The pope also called for a “common citizenship” among all people in the Middle East, where Christians and other minorities are often viewed as second-class citizens, and are subject to persecution and discrimination.
Turning to Jerusalem, an inter-religious hub sacred to Christians, Jews and Muslims alike, Francis said he was “anguished” to think about the ongoing tensions in the area, and said the status quo of the city “demands to be respected, as decided by the international community and repeatedly requested by the Christian communities of the Holy Land.”
“Only a negotiated solution between Israelis and Palestinians, firmly willed and promoted by the international community, will be able to lead to a stable and lasting peace, and guarantee the coexistence of two states for two peoples,” he said.
Noting the high number of children who have died in armed conflicts, Pope Francis said hope for the Middle East “has the face of children,” and lamented the “appalling” number of children who have either died, or witnessed death in their families.
“This is the death of hope,” he said, noting that “all too many children have spent most of their lives looking at rubble instead of schools, hearing the deafening explosion of bombs rather than the happy din of playgrounds.”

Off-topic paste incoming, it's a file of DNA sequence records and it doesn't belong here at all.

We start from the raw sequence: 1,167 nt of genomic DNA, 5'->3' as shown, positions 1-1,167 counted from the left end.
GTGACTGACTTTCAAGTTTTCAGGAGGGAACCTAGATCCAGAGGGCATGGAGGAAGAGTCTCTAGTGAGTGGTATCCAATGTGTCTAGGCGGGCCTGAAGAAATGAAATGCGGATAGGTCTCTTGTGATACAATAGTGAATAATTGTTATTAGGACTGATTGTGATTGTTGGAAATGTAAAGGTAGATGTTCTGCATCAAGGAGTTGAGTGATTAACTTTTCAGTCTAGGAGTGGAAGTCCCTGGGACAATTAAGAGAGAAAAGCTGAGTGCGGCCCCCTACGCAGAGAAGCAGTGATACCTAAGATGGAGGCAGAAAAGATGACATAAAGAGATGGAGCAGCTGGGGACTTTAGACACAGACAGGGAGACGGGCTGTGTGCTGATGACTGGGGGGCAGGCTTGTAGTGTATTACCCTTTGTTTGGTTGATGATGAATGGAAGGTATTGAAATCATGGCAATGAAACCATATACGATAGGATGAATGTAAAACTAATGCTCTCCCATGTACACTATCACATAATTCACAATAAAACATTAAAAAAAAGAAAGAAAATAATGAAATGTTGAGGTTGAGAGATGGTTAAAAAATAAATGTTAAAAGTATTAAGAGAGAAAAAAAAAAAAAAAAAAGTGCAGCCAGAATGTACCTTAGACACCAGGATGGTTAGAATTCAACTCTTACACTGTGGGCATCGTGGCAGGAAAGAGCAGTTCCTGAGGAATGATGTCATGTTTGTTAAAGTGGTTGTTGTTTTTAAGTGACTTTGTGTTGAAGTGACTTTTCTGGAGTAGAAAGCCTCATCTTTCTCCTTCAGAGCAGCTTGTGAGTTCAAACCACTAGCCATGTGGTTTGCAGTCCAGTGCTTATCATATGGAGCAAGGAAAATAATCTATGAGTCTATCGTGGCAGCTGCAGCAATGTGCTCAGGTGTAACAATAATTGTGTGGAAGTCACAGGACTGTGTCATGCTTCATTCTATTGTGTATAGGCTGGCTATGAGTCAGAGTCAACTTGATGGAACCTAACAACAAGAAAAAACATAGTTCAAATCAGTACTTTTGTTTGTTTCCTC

“May humanity listen – this is my plea – to the cry of children,” he said, because “only by wiping away their tears will the world recover its dignity.”
Francis closed his speech voicing hope that a longing for peace would be stronger than the “dark cloud” of conflict that has overshadowed the region, and prayed that the Middle East would not longer be an “ark of war,” but an “ark of peace” which is welcoming to people from all backgrounds and beliefs.
“Beloved Middle East, may you see dispelled the darkness of war, power, violence, fanaticism, unfair gains, exploitation, poverty, inequality and lack of respect for rights,” he said, and prayed that justice would “dwell within your borders, and may God’s blessing come to rest upon you.”